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The Mexican Army Has Created a Dog Shelter Called ‘Los Perritos de Santa Lucia’ To House and ‘Rehabilitate’ Stray Dogs

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It’s no secret that Mexico has a stray dog problem. Experts estimate that Mexico has the largest population of stray dogs in Latin America, between 15 and 18 million. Luckily, one group of Mexican soldiers is helping fight the problem with Los Perritos de Santa Lucia.

In Zumpango de Ocampo, the Mexican army has set up a dog shelter called Los Perritos de Santa Lucia. The goal is to house and help rehabilitate stray dogs

“The shelter’s objective is to give the dogs a temporary home and to adapt them to live with humans and other dogs so they can be adopted by a family,” said Second Lieutenant and veterinarian Carla Medellin to Reuters.

Los Perritos de Santa Lucia is close to the current construction site of the upcoming international airport on the outskirts of Mexico city. The plan fell into place when the airport’s architects noticed an unusual amount of stray dogs wandering around the site. Instead of getting rid of the dogs, the Mexican army (who is in charge of the construction site) decided to take a more humane approach.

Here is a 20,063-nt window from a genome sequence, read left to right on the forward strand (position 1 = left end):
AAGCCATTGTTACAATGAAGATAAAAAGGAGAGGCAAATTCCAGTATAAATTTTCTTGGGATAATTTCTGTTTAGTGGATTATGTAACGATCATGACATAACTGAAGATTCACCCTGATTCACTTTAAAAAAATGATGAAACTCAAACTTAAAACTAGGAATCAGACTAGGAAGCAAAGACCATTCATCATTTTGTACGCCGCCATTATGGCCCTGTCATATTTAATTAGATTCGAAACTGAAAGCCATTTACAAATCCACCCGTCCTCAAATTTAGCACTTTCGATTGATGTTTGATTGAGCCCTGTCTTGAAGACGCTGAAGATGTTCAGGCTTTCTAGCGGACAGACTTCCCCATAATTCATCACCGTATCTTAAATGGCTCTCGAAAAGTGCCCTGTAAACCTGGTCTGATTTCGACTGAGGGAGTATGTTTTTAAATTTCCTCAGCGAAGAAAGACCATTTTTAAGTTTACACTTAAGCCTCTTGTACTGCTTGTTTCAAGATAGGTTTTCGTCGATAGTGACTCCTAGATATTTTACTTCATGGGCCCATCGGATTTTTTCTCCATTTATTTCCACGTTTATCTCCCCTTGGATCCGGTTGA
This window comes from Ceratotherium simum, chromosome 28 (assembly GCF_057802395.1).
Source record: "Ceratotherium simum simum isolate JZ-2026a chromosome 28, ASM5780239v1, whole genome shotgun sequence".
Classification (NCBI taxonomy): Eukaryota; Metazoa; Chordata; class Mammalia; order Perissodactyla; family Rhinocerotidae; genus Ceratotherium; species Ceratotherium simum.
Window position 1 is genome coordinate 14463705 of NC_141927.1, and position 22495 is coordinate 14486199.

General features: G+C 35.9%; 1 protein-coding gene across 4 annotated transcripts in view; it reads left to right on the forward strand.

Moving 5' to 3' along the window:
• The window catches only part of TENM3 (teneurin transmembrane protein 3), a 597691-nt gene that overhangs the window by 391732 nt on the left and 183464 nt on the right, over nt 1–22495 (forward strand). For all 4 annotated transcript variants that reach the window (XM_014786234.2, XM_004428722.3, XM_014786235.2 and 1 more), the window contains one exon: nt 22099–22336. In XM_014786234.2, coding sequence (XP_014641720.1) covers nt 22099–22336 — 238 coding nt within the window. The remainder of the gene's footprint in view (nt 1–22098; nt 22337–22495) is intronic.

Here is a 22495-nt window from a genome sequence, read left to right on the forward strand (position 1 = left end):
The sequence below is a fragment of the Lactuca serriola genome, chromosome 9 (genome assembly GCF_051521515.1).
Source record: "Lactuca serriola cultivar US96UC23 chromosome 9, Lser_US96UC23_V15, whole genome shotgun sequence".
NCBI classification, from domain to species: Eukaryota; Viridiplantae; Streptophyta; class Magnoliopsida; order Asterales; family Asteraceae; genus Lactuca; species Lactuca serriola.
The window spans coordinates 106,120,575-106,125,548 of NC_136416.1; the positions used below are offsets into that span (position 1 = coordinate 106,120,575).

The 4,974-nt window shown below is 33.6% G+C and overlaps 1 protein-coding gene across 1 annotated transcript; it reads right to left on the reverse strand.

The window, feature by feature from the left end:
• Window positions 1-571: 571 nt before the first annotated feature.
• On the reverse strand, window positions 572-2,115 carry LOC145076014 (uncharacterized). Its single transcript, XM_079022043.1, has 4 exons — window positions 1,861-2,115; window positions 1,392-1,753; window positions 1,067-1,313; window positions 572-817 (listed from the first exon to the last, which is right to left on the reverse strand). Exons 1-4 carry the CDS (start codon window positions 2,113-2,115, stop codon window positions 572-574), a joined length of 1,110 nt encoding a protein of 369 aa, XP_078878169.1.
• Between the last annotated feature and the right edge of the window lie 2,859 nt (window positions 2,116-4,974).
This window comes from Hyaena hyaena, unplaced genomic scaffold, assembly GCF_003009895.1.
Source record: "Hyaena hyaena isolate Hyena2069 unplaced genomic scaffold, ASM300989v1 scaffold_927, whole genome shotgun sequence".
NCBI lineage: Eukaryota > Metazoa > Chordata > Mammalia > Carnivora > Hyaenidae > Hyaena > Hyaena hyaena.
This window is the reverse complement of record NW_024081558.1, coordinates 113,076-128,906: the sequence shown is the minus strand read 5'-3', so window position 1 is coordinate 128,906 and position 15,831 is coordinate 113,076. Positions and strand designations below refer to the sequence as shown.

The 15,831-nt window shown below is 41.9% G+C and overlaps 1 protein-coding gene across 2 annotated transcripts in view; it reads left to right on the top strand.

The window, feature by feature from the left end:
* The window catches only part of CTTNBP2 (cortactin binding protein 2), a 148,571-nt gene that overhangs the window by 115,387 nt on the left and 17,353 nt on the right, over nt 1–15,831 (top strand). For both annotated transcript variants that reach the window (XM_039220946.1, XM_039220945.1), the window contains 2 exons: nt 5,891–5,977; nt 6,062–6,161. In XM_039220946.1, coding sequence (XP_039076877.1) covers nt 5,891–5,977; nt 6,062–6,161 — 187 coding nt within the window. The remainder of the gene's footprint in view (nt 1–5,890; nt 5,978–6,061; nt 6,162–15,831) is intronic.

Los Perritos de Santa Lucia is in the building of a former kindergarten. The building was adapted with the help of recycled construction material from the airport’s site.

Los Perritos de Santa Lucia can house up to 50 dogs. The general goal of Los Perritos de Santa Lucia is to rehabilitate the dogs so that they can safely interact with humans.

“What we’re looking to do is provide them with a better life, a home, above all a lot of love and affection, a family that loves them,” said solider Diana Lucia Ramos to EFE. “The right word is recovery,” she continued. “We don’t know what their circumstances were. They start trusting you and that’s where we start working with them, socializing them.”

The Mexican army also has plans to train dogs to be service dogs or even medical alert dogs.

“Dogs can help us as medical alert dogs. They can detect cancer, hypertension, early diabetes or COVID-19,” said airport architect Pamela Diaz to Reuters. “Mainly at the airport, they will provide a way of carrying out fast tests.” Already, three of the 58 rescued pups have proved to be useful. Two have moved on to work at a government agency. The third became a service boy to a child with autism.

As of now, the biggest problem is how easy it is to get attached to the pups. “There have been times that we’re moved to tears because you grow so fond of them,” soldier Carlos Daniel Vega told EFE. But in the end, the heartbreak of parting is worth it.

“They leave very happy, with the hope that they’ll be better off, that they’ll have shelter, food. It’s nice because they transmit that,” he said.

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